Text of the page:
“At first, he tried to squirm down. But you see, there were two problems with that,” says Father Doug. “One, I was in pretty good shape back then and I wasn’t letting him down. And two, we had just finished throwing the hammer and my hands were covered in sticky tacky.”
Laughing at the memory, Father Doug explains that after Robin laughed and waved to the audience and it really was time to put him down, Robin’s legs were stuck. Father Doug had to rip his hands from Robin’s skin, inadvertently taking half of his leg hair off in the process. The men exchanged laughs and parted ways, and Father Doug thought that was the end of it. A good story to tell his students when he got back to British Columbia and a photo to hang on to for years to come.
But a few years later, one of Father Doug’s students brought up the memory, explaining that his father, a stuntman, would be working on set with Robin for the next few months. He offered to take a copy of Father Doug’s photo and get it signed for him. “Douglas, you da man in the skirt – Robin Williams,” is now scrawled across the memento in black sharpie.
“People may be wondering how this story ties into my role here at CBU,” says Father Doug. “Well, it all comes back to the importance of kindness in the role of Chaplain and in all of our lives. Robin Williams was a man who was so happy on the outside, but inside he was having tremendous struggles. My experience with him was a real lesson; he was sitting on my shoulders laughing and having fun, and all of his movies were lighthearted and lovable, but we had no idea what he was going through.”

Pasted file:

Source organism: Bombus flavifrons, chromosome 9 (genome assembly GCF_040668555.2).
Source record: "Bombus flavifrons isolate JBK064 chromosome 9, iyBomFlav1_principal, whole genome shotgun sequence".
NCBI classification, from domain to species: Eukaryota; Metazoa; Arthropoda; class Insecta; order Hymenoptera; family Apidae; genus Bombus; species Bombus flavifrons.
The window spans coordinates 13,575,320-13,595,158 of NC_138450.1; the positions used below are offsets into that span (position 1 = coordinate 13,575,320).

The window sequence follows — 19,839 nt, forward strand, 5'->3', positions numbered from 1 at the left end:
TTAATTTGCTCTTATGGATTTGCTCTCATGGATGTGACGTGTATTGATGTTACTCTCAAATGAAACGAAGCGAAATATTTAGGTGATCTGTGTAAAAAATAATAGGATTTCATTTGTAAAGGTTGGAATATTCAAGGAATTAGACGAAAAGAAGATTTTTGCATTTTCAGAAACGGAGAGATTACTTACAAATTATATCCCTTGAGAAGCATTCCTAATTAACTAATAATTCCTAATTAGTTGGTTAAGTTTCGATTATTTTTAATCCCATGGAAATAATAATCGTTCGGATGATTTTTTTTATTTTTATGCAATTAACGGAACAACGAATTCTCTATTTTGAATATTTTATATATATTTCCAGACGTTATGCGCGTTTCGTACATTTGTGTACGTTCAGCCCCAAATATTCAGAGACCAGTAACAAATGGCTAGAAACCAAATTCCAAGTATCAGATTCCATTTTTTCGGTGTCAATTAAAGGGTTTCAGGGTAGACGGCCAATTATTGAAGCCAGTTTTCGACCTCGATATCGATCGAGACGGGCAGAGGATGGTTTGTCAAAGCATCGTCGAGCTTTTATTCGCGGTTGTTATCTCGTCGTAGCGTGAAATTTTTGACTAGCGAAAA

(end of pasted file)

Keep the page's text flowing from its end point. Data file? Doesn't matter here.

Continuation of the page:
Father Doug says this story serves as a reminder of why we should be kind to people no matter what their background is, saying we never know what someone is going through inside.
“As a chaplain, I’m here to give people hope. That’s what we need in life,” says Father Doug. “I’m not trying to convert or proselytize people; I’m just here to accompany them on their own journey to find things out for themselves. I want all of the students, faculty and staff to know that I’m here for them in any way that I can help. I would be honoured to do so.”
The CBU Chaplaincy is open Monday-Friday and is located in CC-135. Individual meetings with Father Doug or any of the additional Chaplaincy representatives can be arranged by email. Please contact doug_[email protected] or stop by the Chaplaincy for more information.